Awesome display spaces new for 2018: where to go in the UK for awesome art

You may not know it – but if you’re an art lover soon-to-visit London, you ought to – the grand, Victorian-era-established but thoroughly inclusive, progressive and all-round awesome Royal Academy of the Arts (‘RA’) has just reopened this year and, in its 250th year (no less), is better than ever before. That said, there are other exciting art gallery unveilings this year throughout the UK; some of them brand new, others merely renovated and others having found a new home in an unlikely place. So, should you fancy the idea of getting about the capital during your stay in the city or stepping foot beyond the city-limits and going a little further afield, here are a few to visit before everyone else discovers them (don’t worry one or two are still in London and very easy to reach from the Grand Royale hotel London)…!

Hayward Gallery

(Southbank Centre, 337-338 Belvedere Road, London SE1 8XX)

It may not be obvious from the outside, but the Southbank’s beloved Brutalist landmark has gone through a major interior refurbishment – its first in its 50-year history. The two-year-long renovation has seen 66 of its gallery’s pyramid rooflights replaced, enabling the holding of the exhibit Adapt to Survive, which in May this year enabled visitors to look into the future through the work of seven contemporary artists’ new takes on architecture, technology, biology and language.

Kettle’s Yard

(Castle Street, Cambridge CB3 0AQ)

The one-time home of an art teacher Helen Ede and her husband (the latter having been the curator of the major London gallery that’s the Tate, no less), this was an idyllic-looking building that was filled by its owners with artists’ works all nestled in and among the various natural furniture, glass, ceramics and natural objects it contained (like any other house would). Closed for redevelopment for more than two years, the intimate display space reopened in February 2018 with an improved opportunity for artwork display, a four-floor education wing and a research space.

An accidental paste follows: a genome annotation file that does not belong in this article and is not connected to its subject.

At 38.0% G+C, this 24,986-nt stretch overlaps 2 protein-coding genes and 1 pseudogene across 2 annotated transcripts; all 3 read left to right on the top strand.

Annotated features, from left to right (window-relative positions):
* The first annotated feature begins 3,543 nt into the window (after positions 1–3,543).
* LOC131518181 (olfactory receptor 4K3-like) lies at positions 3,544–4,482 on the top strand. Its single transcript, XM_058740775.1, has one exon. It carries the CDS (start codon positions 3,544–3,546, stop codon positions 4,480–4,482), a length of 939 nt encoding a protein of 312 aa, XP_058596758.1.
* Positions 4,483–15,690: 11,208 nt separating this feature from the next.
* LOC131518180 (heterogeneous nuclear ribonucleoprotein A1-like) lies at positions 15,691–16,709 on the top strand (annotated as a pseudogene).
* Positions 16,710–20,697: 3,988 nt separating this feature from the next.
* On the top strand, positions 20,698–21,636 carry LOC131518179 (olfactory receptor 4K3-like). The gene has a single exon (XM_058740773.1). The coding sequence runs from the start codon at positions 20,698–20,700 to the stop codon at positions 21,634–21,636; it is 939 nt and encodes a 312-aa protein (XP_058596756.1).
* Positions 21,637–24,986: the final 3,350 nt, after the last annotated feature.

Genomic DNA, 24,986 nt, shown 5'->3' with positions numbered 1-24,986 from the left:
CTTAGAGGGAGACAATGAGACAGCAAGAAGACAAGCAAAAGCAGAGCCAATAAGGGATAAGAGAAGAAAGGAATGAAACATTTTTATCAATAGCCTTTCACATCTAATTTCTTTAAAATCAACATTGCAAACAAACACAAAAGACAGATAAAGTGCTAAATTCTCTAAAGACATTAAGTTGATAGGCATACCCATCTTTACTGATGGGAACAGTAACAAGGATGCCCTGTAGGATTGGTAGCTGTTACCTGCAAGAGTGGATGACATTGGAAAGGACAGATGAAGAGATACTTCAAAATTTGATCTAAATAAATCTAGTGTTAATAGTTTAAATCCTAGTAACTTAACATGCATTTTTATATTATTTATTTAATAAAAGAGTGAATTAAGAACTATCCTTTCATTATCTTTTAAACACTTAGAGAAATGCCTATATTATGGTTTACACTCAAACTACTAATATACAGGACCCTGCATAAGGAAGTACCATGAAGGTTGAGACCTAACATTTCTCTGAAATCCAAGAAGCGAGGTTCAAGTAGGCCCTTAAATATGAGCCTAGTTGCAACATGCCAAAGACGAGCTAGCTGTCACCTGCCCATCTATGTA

Collective Gallery

(City Observatory and City Dome, 38 Calton Hill, Edinburgh EH7 5AA)

A contemporary arts organisation, Collective (as it’s called), has been going for more than 30 years now (since 1984, in fact) and Edinburgh’s City Observatory has been in existence ever since 1818; yet, sadly, disrepair saw it forced to close down in the year 2009. This year, however, Collective were happily able to unveil their new home in the redeveloped building complex – a space to discover and observe a city by looking at, thinking about and generating contemporary art. Of its new site then, the Collective’s director proudly claims “it allows us ways of looking forward through the lenses of the past” – why not take the trip up to the glorious Scottish capital (a city of true living history), following a stay at one of the hotels Inverness Terrace, and find out for yourself?

Goldsmiths Centre for Contemporary Art

(St James’s, London SE14 6AD)

Finally, Goldsmiths University (one of London’s many and various higher education institutions) in unveiling and opening its new arts centre this month (September), to be found housed inside the environs of a former Victorian swimming baths, the building’s water tanks having once supplied the buildings and homes of the surrounding neighbourhood. With a design created by the Turner Prize-winning architecture collective Assemble, this brand-spanking-new project marks their very first major building commission; including, as it does, as many as eight different exhibition spaces where can be held artist residencies, exhibitions, talks and performances. Plus, the obligatory a café as well. The centre’s director has rightly commented that “in a troubling time [in the UK] for cultural institutions, it is really nice to be part of something that is opening rather than a story that is about closure or cuts”. Again, take a look inside and see exactly what she means!

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